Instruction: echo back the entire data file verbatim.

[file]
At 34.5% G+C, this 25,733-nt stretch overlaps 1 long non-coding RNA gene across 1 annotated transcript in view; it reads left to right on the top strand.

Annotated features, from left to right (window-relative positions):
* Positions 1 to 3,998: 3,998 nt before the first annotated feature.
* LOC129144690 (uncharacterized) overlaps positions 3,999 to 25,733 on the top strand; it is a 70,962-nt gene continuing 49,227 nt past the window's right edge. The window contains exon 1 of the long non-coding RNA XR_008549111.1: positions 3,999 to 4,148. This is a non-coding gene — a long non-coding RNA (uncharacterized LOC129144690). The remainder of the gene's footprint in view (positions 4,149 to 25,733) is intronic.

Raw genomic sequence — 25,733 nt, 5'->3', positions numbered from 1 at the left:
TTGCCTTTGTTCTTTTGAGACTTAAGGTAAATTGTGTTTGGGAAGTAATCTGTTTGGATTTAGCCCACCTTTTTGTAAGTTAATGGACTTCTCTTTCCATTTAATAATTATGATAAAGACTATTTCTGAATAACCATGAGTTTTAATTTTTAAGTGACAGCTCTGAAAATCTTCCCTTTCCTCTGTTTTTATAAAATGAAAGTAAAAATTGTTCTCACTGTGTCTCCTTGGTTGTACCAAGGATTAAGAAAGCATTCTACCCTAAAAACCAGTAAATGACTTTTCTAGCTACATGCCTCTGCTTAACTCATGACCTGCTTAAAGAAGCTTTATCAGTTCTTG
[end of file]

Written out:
At 34.5% G+C, this 25,733-nt stretch overlaps 1 long non-coding RNA gene across 1 annotated transcript in view; it reads left to right on the top strand.

Annotated features, from left to right (window-relative positions):
* Positions 1 to 3,998: 3,998 nt before the first annotated feature.
* LOC129144690 (uncharacterized) overlaps positions 3,999 to 25,733 on the top strand; it is a 70,962-nt gene continuing 49,227 nt past the window's right edge. The window contains exon 1 of the long non-coding RNA XR_008549111.1: positions 3,999 to 4,148. This is a non-coding gene — a long non-coding RNA (uncharacterized LOC129144690). The remainder of the gene's footprint in view (positions 4,149 to 25,733) is intronic.

Raw genomic sequence — 25,733 nt, 5'->3', positions numbered from 1 at the left:
TTGCCTTTGTTCTTTTGAGACTTAAGGTAAATTGTGTTTGGGAAGTAATCTGTTTGGATTTAGCCCACCTTTTTGTAAGTTAATGGACTTCTCTTTCCATTTAATAATTATGATAAAGACTATTTCTGAATAACCATGAGTTTTAATTTTTAAGTGACAGCTCTGAAAATCTTCCCTTTCCTCTGTTTTTATAAAATGAAAGTAAAAATTGTTCTCACTGTGTCTCCTTGGTTGTACCAAGGATTAAGAAAGCATTCTACCCTAAAAACCAGTAAATGACTTTTCTAGCTACATGCCTCTGCTTAACTCATGACCTGCTTAAAGAAGCTTTATCAGTTCTTG